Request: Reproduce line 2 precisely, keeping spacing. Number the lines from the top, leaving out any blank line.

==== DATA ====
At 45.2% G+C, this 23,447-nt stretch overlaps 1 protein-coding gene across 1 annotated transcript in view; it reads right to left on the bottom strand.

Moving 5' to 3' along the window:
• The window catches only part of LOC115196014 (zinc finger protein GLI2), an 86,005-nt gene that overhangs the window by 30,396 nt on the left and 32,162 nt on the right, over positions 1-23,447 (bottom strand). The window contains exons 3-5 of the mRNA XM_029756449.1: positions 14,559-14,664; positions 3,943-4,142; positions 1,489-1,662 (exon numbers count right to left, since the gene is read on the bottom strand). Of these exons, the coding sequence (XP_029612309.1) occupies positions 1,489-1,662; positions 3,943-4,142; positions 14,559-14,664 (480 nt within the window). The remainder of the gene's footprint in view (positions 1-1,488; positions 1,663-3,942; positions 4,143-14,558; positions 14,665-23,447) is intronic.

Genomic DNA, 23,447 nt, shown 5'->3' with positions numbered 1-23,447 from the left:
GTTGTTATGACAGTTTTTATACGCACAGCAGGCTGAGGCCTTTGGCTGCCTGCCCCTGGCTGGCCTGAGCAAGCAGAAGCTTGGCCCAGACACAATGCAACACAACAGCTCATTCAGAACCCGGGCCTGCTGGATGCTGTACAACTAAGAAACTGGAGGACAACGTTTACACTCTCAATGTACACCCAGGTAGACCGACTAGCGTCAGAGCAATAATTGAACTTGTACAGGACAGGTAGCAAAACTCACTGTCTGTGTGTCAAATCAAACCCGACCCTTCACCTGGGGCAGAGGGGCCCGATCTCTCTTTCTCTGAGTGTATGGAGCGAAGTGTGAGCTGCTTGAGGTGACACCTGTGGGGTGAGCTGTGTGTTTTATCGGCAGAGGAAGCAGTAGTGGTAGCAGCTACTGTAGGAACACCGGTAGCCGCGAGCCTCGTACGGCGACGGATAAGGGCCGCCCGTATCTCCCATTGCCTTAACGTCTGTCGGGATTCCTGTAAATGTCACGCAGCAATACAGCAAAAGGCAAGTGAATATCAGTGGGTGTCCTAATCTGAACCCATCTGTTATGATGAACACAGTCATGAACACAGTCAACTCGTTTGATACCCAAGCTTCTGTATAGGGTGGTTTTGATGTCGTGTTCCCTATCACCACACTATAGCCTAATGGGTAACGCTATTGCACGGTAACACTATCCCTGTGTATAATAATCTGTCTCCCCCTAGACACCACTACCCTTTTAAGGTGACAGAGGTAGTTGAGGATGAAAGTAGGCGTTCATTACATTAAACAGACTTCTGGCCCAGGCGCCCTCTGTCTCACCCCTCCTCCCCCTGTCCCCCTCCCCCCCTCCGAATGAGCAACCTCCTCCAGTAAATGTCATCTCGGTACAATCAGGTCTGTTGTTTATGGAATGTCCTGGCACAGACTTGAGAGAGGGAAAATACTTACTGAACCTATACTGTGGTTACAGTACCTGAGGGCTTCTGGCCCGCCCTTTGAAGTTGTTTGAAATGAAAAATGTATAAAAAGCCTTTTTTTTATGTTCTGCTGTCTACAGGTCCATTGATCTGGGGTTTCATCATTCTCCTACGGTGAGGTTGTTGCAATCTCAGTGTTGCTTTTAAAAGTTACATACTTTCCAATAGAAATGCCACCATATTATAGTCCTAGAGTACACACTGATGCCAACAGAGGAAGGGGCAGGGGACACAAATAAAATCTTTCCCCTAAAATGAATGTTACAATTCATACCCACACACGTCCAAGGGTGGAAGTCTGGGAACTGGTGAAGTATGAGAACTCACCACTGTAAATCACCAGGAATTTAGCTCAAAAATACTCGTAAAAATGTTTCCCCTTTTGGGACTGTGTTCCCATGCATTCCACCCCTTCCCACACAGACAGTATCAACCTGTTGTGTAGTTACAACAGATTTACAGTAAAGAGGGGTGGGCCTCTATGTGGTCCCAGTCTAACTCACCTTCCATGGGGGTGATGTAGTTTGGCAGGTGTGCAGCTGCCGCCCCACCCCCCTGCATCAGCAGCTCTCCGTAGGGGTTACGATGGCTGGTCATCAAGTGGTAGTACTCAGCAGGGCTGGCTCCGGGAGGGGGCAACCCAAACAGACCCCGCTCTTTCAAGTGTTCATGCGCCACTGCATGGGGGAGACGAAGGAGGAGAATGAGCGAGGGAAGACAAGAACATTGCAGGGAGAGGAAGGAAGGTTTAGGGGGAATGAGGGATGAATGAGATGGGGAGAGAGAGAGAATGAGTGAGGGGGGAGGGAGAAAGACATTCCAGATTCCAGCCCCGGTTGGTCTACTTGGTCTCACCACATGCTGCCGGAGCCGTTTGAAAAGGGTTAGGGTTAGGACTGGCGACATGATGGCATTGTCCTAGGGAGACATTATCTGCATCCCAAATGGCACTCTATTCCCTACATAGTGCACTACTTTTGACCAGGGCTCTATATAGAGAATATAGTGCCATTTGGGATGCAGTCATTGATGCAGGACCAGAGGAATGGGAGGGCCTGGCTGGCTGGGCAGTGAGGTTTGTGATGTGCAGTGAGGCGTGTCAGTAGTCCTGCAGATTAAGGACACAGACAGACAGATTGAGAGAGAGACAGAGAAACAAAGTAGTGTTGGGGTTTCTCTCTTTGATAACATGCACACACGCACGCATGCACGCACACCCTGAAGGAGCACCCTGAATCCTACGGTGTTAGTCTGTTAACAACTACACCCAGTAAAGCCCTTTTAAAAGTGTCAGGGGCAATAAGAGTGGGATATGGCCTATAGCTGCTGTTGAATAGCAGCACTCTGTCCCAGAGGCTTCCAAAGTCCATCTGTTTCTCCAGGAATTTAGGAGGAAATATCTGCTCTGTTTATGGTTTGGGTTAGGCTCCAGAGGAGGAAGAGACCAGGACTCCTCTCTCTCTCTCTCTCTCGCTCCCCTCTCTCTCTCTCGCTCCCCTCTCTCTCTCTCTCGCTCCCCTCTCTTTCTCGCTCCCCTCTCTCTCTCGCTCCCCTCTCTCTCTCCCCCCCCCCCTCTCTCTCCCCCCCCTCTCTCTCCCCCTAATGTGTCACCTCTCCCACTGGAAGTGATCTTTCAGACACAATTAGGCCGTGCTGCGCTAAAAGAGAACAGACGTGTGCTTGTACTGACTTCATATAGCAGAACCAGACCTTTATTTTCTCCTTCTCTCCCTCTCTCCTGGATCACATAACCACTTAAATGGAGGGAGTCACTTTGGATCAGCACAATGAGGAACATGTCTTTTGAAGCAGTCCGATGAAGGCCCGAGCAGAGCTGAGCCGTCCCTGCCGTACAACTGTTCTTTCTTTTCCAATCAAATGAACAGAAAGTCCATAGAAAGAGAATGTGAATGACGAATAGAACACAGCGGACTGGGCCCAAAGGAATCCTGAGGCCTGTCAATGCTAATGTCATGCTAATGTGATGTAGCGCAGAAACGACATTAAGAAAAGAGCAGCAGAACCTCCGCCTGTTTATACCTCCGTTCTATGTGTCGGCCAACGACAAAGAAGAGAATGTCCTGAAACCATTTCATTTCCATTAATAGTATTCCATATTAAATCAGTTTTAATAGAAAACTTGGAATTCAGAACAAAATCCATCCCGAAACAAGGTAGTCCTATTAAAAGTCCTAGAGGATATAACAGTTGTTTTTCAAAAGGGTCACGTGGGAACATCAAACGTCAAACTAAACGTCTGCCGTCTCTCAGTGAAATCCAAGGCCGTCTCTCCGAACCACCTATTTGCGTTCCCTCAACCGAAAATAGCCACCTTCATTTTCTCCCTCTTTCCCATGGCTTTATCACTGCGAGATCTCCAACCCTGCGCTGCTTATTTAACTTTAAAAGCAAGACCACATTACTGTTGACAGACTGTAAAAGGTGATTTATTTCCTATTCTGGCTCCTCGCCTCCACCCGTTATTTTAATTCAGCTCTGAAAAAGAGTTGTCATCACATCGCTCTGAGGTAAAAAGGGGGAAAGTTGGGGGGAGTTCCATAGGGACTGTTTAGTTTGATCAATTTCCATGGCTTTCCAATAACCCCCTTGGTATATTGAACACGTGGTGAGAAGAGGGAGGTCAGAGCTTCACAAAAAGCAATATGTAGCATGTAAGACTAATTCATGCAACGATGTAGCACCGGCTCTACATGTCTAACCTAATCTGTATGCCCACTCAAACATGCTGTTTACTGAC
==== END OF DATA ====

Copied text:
Moving 5' to 3' along the window: